Judging by the Italian president Sergio Mattarella’s (justified) refusal to approve a government that would have been dominated by the League with its aversion to Europe and its institutions, the forthcoming parliamentary elections in Italy will focus on the euro and Italy’s membership of the euro area.
The worrying point here is that the Italian population is no longer in favor of the euro, as shown by the latest European Commission Eurobarometer survey (October 2017), when 40% of Italians said that the euro is a bad thing for the country as compared to 25% of the population in the euro area as a whole, and also in France. Meanwhile, only 45% of Italians think that the euro is a good thing for the country vs. 64% on average in the euro area and France. The European question played a major role in the French electoral campaign in spring 2017, but we can see that the European aspect of the Italian elections was driven by different considerations. Close to half of Italians are skeptical on the usefulness of the single European currency, and herein lies the real difference.
The League will most certainly use this issue as its electoral platform and this will lead to a division of political opinion in Italy. The question now is who will fly the flag for the euro across the different Italian parties – the Democratic Party would have the credibility, but who would be its partner …can we expect Berlusconi’s Forza Italia to spearhead a campaign in favor of the euro?
One key point worth noting here is that Mattarella’s veto can only work once, and he cannot take a stand forever against any anti-euro anti-European government. So it is vital for action to be taken in Italy to steer the country away from this shaky ground.
The Italian situation is very different to matters in Greece, as unlike Athens, Rome is not playing host to the ECB-IMF-European Commission troika to manage its economy: Tsipras’ government at the time had very little room for maneuver.
The choice now facing Italy is essentially a political one, over which Brussels and the European Commission have little real control. The scale of the issue is also very different: Italy is the third largest economy in the euro area, and exiting the bloc would send shockwaves across Europe and through every level of its institutions… But it hasn’t come to that yet and there are still a few months to change the current perception.
The Italian crisis is also not a replay of the 2011/2012 sovereign debt crisis. A number of countries in the euro area had been hit by the collapse of Lehman Brothers at the time, as public debt rose quickly, public deficits soared and banks were hampered by portfolios largely made up of public debt with falling prices. The question was how – and how fast – countries affected could address this multi-dimensional shift and get themselves out of the quagmire. The most straightforward answer was to throw several countries into recession and this idea of purging the economy still holds sway, despite the fact that it doesn’t work, but it does give the (completely false) impression that things are moving in the right direction. Any notion of exiting the euro area was far from the majority view, which is why so many were willing to accept sacrifices. Then Mario Draghi came to the rescue before the euro area could break up, making the ECB the lender of last resort.
The economic situation in Italy is very unsteady for the reasons I mentioned here with a tendency to favoring an exit from the euro area. But the foundations are not the same. The Spanish political crisis we saw after tensions over the weekend is primarily a result of doubts on Mariano Rajoy’s credibility to lead the country. The Eurobarometer survey displays no doubts on the importance of the euro in the country, with only 23% of Spaniards thinking that the single currency is bad for Spain vs. 65% seeing it as a good thing. Meanwhile, economic momentum in Spain is not comparable to Italy (see first chart here ).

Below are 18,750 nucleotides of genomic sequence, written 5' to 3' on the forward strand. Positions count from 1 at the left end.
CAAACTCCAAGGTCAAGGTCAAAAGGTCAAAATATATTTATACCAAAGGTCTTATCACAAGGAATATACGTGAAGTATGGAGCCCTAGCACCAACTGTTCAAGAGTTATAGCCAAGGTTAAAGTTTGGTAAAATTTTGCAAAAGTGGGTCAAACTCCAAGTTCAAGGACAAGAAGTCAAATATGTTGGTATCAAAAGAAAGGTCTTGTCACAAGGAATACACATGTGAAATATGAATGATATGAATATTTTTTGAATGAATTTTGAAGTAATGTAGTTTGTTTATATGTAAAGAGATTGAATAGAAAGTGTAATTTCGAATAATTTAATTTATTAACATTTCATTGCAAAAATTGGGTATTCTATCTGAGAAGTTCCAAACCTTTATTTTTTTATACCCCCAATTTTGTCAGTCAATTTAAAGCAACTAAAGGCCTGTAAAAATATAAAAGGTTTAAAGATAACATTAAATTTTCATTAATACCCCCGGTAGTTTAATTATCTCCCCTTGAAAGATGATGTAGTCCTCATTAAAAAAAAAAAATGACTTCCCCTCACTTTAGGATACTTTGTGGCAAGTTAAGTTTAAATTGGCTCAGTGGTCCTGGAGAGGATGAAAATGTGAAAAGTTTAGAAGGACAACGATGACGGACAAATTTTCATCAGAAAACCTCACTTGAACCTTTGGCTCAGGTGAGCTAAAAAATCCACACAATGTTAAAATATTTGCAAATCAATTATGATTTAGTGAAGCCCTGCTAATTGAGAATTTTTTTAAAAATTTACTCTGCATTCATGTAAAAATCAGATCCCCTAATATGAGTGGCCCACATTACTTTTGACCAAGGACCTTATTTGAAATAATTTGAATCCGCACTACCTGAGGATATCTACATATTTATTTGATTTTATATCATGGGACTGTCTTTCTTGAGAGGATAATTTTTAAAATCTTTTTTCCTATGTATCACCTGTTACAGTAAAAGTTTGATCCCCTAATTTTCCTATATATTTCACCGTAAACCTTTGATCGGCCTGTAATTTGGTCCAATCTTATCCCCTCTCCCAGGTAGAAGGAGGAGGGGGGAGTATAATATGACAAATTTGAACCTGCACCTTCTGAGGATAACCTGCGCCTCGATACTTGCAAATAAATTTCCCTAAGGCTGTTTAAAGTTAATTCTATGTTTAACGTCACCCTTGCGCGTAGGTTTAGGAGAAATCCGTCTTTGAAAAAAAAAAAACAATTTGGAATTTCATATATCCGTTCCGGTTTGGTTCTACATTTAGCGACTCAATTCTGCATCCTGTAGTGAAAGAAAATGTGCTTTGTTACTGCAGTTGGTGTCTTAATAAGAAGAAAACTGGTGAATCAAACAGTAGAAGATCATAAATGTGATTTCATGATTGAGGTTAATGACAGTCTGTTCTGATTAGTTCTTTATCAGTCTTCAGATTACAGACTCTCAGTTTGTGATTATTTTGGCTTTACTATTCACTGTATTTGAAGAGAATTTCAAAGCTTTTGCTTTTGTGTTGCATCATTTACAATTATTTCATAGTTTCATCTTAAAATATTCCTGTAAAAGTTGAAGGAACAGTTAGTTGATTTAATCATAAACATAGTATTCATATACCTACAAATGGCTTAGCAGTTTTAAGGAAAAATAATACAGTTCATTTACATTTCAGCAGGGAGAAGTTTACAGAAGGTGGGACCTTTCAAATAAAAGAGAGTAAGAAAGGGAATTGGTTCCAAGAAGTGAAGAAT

However, there is one major risk – from a distance, onlookers can perceive Italy and Spain as identical.
Italy is poised to have a technocratic government. Mario Monti also presided over a technocratic government between end 2011 and early 2013, and his legacy was not necessarily a positive one, as shown in the chart. But he cannot be held responsible for everything and this is the very problem of a technocratic government – it cannot take bold decisions to trigger a sea change.
Cottarelli, known for making cuts to public spending, cannot obtain a majority.
Italy’s performances on the markets improved today in early trading, but this momentum petered out and the spread with Germany widened very quickly towards 230bps.
In view of the risks, the markets are not pricing in high risk, as investors tend to think that a sensible solution will be found in the end, so there is no need to take excessive plays. But perhaps this very approach itself is excessive…
All about oil
Oil prices have been easing since the end of last week. OPEC members are willing to raise production and avoid putting excess pressure on the market. In the current oil market, it is interesting to note that demand is solid in light of robust world growth, so any news on the market affects oil prices. The chart below shows that market shifts occur when specific decisions are taken. In the past, when Saudi Arabia, Russia and others decided to cut production, it didn’t have much effect as demand was sluggish, but this is no longer the case and this changes market trends. This means that we are not heading straight for USD100/bbl, but rather prices will make a pit-stop around USD75, as market adjustment will be supply-based and excessive prices would be bad news for world growth.